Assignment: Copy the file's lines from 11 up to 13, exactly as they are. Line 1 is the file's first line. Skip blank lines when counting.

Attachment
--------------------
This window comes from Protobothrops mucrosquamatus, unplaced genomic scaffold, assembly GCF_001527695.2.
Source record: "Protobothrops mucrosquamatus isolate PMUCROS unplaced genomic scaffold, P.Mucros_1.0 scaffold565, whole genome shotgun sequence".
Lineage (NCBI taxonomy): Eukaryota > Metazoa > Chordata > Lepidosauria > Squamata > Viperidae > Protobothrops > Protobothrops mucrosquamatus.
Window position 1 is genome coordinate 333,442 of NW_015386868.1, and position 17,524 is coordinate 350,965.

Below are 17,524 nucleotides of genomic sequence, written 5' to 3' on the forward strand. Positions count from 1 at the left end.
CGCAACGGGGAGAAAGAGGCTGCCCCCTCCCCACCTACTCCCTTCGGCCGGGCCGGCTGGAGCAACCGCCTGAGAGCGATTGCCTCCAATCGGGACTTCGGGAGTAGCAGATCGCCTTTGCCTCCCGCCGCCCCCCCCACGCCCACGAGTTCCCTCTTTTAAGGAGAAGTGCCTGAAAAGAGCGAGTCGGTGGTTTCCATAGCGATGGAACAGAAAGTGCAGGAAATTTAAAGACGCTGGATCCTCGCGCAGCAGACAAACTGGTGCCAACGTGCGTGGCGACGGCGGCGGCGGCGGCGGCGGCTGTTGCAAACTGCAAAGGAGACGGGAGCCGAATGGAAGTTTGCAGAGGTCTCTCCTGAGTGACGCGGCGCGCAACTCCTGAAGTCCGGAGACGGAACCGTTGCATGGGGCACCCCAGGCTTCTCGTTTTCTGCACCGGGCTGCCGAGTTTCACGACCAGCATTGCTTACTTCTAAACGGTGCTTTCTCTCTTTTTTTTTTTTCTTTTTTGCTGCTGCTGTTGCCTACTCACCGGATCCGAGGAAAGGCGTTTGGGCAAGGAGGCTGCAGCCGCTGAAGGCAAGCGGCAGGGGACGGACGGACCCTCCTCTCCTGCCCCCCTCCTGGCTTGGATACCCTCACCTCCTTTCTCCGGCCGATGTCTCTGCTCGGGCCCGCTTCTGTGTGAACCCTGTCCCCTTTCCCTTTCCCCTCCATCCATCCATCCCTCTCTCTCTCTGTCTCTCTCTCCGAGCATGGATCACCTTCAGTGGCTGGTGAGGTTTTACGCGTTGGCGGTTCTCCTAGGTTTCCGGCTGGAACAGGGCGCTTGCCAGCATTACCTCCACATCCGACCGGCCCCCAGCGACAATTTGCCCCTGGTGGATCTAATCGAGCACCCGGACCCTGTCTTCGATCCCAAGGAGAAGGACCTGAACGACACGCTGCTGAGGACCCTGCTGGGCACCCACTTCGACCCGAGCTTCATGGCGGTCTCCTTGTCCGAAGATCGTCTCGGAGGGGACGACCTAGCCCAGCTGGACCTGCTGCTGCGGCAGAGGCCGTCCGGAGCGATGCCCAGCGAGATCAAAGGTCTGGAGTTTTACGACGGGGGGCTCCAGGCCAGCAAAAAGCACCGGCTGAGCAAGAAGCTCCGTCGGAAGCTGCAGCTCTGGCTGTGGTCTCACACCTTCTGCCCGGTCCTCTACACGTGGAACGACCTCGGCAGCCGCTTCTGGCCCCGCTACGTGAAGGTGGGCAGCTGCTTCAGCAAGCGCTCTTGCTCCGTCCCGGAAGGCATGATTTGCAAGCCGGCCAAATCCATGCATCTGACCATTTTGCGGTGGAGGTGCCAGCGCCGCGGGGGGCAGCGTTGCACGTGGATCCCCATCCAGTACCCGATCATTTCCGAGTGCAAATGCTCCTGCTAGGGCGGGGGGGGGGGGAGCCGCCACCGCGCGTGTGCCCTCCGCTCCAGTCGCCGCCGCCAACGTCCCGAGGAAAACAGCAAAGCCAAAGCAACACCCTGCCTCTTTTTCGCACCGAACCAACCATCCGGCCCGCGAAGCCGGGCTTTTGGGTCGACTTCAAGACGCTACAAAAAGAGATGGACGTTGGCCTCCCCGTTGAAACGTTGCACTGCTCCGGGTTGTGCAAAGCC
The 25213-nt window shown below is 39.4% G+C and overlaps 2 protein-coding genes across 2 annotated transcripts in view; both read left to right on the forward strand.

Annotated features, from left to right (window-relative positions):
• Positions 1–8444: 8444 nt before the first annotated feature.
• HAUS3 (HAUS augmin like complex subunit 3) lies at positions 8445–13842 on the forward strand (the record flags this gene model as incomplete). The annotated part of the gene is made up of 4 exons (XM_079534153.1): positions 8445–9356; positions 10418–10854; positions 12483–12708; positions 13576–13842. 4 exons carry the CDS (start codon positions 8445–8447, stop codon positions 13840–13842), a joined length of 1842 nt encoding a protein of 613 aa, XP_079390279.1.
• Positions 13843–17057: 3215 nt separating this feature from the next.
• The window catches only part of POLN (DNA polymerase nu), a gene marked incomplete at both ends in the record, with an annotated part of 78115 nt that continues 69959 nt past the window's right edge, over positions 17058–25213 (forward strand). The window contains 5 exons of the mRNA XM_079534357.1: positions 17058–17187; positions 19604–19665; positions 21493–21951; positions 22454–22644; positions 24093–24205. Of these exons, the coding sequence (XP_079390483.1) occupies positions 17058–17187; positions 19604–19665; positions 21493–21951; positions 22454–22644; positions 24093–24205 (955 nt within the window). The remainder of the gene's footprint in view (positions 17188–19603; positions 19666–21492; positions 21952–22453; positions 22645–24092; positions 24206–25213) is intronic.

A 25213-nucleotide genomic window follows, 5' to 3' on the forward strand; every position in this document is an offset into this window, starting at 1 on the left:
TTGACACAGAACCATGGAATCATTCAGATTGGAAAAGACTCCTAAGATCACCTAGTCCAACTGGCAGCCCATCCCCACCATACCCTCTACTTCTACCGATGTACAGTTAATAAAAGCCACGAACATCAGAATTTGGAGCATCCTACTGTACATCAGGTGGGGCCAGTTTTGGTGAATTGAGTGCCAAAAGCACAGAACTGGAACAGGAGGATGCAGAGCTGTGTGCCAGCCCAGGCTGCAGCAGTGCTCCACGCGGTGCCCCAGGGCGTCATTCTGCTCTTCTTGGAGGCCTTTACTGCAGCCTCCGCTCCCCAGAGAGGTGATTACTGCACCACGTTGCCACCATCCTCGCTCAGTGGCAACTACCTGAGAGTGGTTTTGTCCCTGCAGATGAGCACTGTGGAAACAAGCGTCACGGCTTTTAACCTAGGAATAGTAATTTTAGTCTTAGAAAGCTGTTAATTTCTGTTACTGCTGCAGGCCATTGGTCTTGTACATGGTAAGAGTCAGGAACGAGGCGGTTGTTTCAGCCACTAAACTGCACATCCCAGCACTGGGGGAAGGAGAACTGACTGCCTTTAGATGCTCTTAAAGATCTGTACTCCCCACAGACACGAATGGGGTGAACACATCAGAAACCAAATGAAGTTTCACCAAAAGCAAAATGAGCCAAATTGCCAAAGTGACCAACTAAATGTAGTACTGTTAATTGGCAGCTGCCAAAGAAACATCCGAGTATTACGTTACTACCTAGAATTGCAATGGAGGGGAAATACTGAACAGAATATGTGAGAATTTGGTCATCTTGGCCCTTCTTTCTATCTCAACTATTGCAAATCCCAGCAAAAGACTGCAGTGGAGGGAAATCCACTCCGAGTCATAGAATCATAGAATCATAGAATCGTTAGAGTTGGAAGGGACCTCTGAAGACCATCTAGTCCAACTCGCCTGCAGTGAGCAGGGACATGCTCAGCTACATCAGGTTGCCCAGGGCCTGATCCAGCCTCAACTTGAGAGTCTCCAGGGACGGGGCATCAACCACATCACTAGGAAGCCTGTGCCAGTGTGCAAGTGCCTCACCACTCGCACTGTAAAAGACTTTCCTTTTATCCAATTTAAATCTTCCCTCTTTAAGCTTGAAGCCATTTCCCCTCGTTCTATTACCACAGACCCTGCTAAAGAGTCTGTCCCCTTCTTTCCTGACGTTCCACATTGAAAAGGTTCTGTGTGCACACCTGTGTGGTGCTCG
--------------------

• Positions 13843–17057: 3215 nt separating this feature from the next.
• The window catches only part of POLN (DNA polymerase nu), a gene marked incomplete at both ends in the record, with an annotated part of 78115 nt that continues 69959 nt past the window's right edge, over positions 17058–25213 (forward strand). The window contains 5 exons of the mRNA XM_079534357.1: positions 17058–17187; positions 19604–19665; positions 21493–21951; positions 22454–22644; positions 24093–24205. Of these exons, the coding sequence (XP_079390483.1) occupies positions 17058–17187; positions 19604–19665; positions 21493–21951; positions 22454–22644; positions 24093–24205 (955 nt within the window). The remainder of the gene's footprint in view (positions 17188–19603; positions 19666–21492; positions 21952–22453; positions 22645–24092; positions 24206–25213) is intronic.

A 25213-nucleotide genomic window follows, 5' to 3' on the forward strand; every position in this document is an offset into this window, starting at 1 on the left: